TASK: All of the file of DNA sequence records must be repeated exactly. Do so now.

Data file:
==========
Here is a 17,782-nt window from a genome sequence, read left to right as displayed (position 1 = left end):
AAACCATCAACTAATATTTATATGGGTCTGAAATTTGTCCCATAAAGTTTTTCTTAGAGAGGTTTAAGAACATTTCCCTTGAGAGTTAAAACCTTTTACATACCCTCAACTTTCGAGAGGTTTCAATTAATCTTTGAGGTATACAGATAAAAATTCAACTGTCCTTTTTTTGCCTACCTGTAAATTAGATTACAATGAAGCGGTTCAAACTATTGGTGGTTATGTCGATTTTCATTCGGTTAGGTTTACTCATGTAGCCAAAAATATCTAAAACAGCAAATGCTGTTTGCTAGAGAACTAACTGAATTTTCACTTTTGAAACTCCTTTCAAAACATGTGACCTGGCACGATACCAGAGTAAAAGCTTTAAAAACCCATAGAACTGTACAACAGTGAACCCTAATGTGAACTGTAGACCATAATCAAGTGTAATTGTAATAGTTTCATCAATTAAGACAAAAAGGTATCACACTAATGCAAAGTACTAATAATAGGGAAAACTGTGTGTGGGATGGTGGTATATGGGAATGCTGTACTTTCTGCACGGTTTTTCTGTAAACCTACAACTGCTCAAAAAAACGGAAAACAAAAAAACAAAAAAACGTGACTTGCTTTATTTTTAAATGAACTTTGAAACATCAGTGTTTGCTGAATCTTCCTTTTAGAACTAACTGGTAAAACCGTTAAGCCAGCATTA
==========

Here is a 17,782-nt window from a genome sequence, read left to right as displayed (position 1 = left end):
AAACCATCAACTAATATTTATATGGGTCTGAAATTTGTCCCATAAAGTTTTTCTTAGAGAGGTTTAAGAACATTTCCCTTGAGAGTTAAAACCTTTTACATACCCTCAACTTTCGAGAGGTTTCAATTAATCTTTGAGGTATACAGATAAAAATTCAACTGTCCTTTTTTTGCCTACCTGTAAATTAGATTACAATGAAGCGGTTCAAACTATTGGTGGTTATGTCGATTTTCATTCGGTTAGGTTTACTCATGTAGCCAAAAATATCTAAAACAGCAAATGCTGTTTGCTAGAGAACTAACTGAATTTTCACTTTTGAAACTCCTTTCAAAACATGTGACCTGGCACGATACCAGAGTAAAAGCTTTAAAAACCCATAGAACTGTACAACAGTGAACCCTAATGTGAACTGTAGACCATAATCAAGTGTAATTGTAATAGTTTCATCAATTAAGACAAAAAGGTATCACACTAATGCAAAGTACTAATAATAGGGAAAACTGTGTGTGGGATGGTGGTATATGGGAATGCTGTACTTTCTGCACGGTTTTTCTGTAAACCTACAACTGCTCAAAAAAACGGAAAACAAAAAAACAAAAAAACGTGACTTGCTTTATTTTTAAATGAACTTTGAAACATCAGTGTTTGCTGAATCTTCCTTTTAGAACTAACTGGTAAAACCGTTAAGCCAGCATTA